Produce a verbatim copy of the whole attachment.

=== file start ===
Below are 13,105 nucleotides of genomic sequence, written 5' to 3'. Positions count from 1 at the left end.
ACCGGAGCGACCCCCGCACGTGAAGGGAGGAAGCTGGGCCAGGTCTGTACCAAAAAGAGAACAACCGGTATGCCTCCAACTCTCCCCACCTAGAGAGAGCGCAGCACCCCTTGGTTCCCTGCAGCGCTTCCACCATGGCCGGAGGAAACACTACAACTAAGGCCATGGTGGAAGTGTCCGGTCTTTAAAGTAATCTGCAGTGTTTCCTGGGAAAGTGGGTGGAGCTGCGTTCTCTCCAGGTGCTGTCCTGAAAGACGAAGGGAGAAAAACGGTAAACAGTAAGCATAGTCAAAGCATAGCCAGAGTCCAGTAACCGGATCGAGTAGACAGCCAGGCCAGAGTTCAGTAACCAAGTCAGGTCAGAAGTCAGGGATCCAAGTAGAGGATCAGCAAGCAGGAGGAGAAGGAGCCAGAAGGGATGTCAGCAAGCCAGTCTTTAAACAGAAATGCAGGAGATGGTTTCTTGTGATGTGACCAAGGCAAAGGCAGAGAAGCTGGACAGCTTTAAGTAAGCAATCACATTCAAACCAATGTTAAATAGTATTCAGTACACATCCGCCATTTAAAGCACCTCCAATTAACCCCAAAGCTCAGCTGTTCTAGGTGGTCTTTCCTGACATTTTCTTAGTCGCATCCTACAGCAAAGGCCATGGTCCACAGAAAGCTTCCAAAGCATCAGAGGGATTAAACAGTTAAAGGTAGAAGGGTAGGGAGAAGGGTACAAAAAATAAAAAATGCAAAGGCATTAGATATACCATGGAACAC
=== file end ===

Below are 13,105 nucleotides of genomic sequence, written 5' to 3'. Positions count from 1 at the left end.
ACCGGAGCGACCCCCGCACGTGAAGGGAGGAAGCTGGGCCAGGTCTGTACCAAAAAGAGAACAACCGGTATGCCTCCAACTCTCCCCACCTAGAGAGAGCGCAGCACCCCTTGGTTCCCTGCAGCGCTTCCACCATGGCCGGAGGAAACACTACAACTAAGGCCATGGTGGAAGTGTCCGGTCTTTAAAGTAATCTGCAGTGTTTCCTGGGAAAGTGGGTGGAGCTGCGTTCTCTCCAGGTGCTGTCCTGAAAGACGAAGGGAGAAAAACGGTAAACAGTAAGCATAGTCAAAGCATAGCCAGAGTCCAGTAACCGGATCGAGTAGACAGCCAGGCCAGAGTTCAGTAACCAAGTCAGGTCAGAAGTCAGGGATCCAAGTAGAGGATCAGCAAGCAGGAGGAGAAGGAGCCAGAAGGGATGTCAGCAAGCCAGTCTTTAAACAGAAATGCAGGAGATGGTTTCTTGTGATGTGACCAAGGCAAAGGCAGAGAAGCTGGACAGCTTTAAGTAAGCAATCACATTCAAACCAATGTTAAATAGTATTCAGTACACATCCGCCATTTAAAGCACCTCCAATTAACCCCAAAGCTCAGCTGTTCTAGGTGGTCTTTCCTGACATTTTCTTAGTCGCATCCTACAGCAAAGGCCATGGTCCACAGAAAGCTTCCAAAGCATCAGAGGGATTAAACAGTTAAAGGTAGAAGGGTAGGGAGAAGGGTACAAAAAATAAAAAATGCAAAGGCATTAGATATACCATGGAACAC